Watson Brothers' 1887 building was erected by contractors Smith and Balls (Henry Smith and John Irwin Balls), who had tendered with a price of £4500. When the provision and execution of the metal work by Watson Brothers was included, however, the actual cost of construction was over £6,000. When completed in October 1887, the building was described as a handsome three-storied pile, of brick with ornamental facade. [Queensland Figaro 22 October 1887:647] It had a frontage of 66 feet (20 m) to Margaret Street and a depth of 80 feet (24 m). The ground floor was divided into 3 sections:

The second floor was partitioned by three masonry walls with archway access between, and served as showrooms. The third storey contained a single, undivided space utilised as the packing and unpacking department. There were three rear doors on the second and third levels, and American lifts were installed to permit goods to be hoisted to or from the back yard. A shed and workshop, fitted with machinery and racks, was located at the rear of the yard - (this structure was two-storeyed by 1918, and probably by 1913) - and along the northern wall of the yard were out-offices and a three-stalled stables. In October 1887, a month before they opened, Watson Brothers advertised half to two-thirds of the building for lease. In subsequent years the firm occupied the entire warehouse. [1]

Despite serious flooding in 1893 and an economic depression in the 1890s, by the turn of the century Watson Brothers had emerged as Queensland's largest plumbing and sanitary engineering business. In 1907 a retail plumbing supply and general hardware branch store was opened in Queen Street, and in 1918 a new plumbing workshop was erected on land adjoining the rear of the Margaret Street property, facing Alice Street. During the First World War, Watson Brothers carried out plumbing alterations to 90% of all vessels converted to troopships in Queensland and sent tradesmen to Sydney for the same task; during the Second World War the firm provided equipment for Australian and American forces in Brisbane. The business remained a family enterprise until 1961 when it was forced into liquidation. The Margaret Street property was sold in 1963 to Margaret Street Holdings and transferred to Orb Holdings in 1978. During the early 1980s the building was occupied by the Queensland Ballet Company. [1]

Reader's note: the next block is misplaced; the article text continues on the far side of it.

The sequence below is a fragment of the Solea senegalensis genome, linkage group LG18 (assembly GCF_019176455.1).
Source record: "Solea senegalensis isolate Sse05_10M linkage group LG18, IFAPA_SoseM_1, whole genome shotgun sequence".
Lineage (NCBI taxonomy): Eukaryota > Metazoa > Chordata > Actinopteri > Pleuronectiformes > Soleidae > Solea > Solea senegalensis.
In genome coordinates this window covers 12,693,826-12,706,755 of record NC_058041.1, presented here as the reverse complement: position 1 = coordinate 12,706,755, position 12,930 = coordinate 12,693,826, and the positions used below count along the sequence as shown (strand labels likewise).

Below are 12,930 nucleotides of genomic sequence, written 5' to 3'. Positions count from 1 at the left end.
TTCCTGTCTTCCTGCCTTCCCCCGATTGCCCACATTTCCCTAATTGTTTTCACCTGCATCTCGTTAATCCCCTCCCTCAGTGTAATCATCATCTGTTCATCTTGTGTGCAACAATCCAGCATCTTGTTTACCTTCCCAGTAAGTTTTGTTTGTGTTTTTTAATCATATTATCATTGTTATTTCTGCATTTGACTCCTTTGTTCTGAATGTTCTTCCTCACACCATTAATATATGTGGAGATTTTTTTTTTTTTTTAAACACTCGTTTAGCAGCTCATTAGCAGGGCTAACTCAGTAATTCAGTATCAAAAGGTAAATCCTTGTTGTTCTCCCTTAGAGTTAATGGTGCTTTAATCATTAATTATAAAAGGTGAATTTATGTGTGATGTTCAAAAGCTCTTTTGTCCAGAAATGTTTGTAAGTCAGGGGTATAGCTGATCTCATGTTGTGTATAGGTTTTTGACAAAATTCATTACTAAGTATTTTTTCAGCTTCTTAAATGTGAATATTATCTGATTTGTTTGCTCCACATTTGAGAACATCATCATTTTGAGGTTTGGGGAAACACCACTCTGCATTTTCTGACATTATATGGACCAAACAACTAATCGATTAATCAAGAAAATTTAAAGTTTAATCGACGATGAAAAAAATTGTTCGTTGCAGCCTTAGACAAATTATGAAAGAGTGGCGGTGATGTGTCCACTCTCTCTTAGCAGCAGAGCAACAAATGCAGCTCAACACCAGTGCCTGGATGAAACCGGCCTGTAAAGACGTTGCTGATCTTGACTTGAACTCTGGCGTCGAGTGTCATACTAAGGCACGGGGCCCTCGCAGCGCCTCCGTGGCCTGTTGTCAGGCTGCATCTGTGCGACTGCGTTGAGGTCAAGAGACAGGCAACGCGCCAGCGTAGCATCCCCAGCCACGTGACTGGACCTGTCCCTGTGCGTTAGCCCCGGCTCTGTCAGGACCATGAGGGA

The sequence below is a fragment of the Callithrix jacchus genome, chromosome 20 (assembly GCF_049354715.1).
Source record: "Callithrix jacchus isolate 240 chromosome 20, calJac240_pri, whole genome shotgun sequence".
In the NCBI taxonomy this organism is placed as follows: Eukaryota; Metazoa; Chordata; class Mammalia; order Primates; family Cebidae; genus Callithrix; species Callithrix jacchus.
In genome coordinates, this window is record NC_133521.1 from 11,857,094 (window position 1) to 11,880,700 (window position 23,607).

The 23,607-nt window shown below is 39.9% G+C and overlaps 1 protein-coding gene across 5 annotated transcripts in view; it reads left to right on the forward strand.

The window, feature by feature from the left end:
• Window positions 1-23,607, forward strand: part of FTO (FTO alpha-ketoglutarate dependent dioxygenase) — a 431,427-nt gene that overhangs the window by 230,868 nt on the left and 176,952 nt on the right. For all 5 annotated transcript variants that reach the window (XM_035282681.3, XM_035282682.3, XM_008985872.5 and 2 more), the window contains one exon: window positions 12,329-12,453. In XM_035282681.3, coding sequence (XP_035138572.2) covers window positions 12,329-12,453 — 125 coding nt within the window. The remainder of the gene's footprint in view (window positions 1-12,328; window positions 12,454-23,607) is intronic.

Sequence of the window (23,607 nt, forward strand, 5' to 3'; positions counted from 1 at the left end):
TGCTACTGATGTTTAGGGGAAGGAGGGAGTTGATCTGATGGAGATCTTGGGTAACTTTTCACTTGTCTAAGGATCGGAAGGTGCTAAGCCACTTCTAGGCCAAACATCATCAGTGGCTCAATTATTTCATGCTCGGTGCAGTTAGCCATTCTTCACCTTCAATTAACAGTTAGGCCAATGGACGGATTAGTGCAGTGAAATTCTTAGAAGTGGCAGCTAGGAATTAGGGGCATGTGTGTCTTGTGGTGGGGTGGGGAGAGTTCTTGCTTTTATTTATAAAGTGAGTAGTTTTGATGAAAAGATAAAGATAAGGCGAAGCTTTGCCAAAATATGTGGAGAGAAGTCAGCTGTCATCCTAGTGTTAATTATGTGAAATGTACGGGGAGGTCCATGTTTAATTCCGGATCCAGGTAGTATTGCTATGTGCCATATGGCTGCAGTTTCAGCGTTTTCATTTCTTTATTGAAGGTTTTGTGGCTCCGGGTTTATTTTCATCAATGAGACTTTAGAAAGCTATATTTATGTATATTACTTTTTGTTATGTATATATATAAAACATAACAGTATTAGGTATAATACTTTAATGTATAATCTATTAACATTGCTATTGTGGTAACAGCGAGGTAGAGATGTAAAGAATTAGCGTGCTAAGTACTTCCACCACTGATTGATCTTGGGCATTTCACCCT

In 2015, the former warehouse and central carriageway of the ground floor was used for car parking and the former ground floor offices was used as a cafe. [2] [3] The upper floors are divided into a number of small tenancies. [4]

Description